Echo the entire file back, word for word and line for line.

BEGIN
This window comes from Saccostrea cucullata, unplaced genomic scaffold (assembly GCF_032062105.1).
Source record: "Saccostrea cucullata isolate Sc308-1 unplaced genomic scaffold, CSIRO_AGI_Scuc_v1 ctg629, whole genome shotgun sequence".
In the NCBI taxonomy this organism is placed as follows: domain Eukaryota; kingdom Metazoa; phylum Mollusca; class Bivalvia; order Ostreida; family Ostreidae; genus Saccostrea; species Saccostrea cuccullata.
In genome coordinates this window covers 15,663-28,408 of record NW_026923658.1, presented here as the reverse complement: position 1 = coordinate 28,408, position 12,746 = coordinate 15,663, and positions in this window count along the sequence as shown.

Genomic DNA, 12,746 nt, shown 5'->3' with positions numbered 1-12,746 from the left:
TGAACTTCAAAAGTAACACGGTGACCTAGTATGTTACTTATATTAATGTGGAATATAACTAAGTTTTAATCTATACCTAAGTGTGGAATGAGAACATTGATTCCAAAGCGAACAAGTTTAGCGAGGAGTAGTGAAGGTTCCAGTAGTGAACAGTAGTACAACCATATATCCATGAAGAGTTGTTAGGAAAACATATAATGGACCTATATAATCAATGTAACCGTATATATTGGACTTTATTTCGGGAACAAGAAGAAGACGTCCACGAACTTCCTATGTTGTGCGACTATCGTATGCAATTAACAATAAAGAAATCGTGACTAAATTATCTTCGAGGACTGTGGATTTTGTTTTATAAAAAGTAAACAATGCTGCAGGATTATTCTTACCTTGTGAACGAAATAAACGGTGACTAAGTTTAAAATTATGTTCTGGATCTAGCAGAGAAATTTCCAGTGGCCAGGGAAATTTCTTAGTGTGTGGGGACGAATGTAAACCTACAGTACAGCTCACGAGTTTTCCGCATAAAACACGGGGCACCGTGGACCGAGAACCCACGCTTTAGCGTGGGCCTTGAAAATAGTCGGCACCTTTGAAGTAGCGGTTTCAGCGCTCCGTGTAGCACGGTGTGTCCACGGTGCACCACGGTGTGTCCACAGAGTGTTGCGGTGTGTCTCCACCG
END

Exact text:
This window comes from Saccostrea cucullata, unplaced genomic scaffold (assembly GCF_032062105.1).
Source record: "Saccostrea cucullata isolate Sc308-1 unplaced genomic scaffold, CSIRO_AGI_Scuc_v1 ctg629, whole genome shotgun sequence".
In the NCBI taxonomy this organism is placed as follows: domain Eukaryota; kingdom Metazoa; phylum Mollusca; class Bivalvia; order Ostreida; family Ostreidae; genus Saccostrea; species Saccostrea cuccullata.
In genome coordinates this window covers 15,663-28,408 of record NW_026923658.1, presented here as the reverse complement: position 1 = coordinate 28,408, position 12,746 = coordinate 15,663, and positions in this window count along the sequence as shown.

Genomic DNA, 12,746 nt, shown 5'->3' with positions numbered 1-12,746 from the left:
TGAACTTCAAAAGTAACACGGTGACCTAGTATGTTACTTATATTAATGTGGAATATAACTAAGTTTTAATCTATACCTAAGTGTGGAATGAGAACATTGATTCCAAAGCGAACAAGTTTAGCGAGGAGTAGTGAAGGTTCCAGTAGTGAACAGTAGTACAACCATATATCCATGAAGAGTTGTTAGGAAAACATATAATGGACCTATATAATCAATGTAACCGTATATATTGGACTTTATTTCGGGAACAAGAAGAAGACGTCCACGAACTTCCTATGTTGTGCGACTATCGTATGCAATTAACAATAAAGAAATCGTGACTAAATTATCTTCGAGGACTGTGGATTTTGTTTTATAAAAAGTAAACAATGCTGCAGGATTATTCTTACCTTGTGAACGAAATAAACGGTGACTAAGTTTAAAATTATGTTCTGGATCTAGCAGAGAAATTTCCAGTGGCCAGGGAAATTTCTTAGTGTGTGGGGACGAATGTAAACCTACAGTACAGCTCACGAGTTTTCCGCATAAAACACGGGGCACCGTGGACCGAGAACCCACGCTTTAGCGTGGGCCTTGAAAATAGTCGGCACCTTTGAAGTAGCGGTTTCAGCGCTCCGTGTAGCACGGTGTGTCCACGGTGCACCACGGTGTGTCCACAGAGTGTTGCGGTGTGTCTCCACCG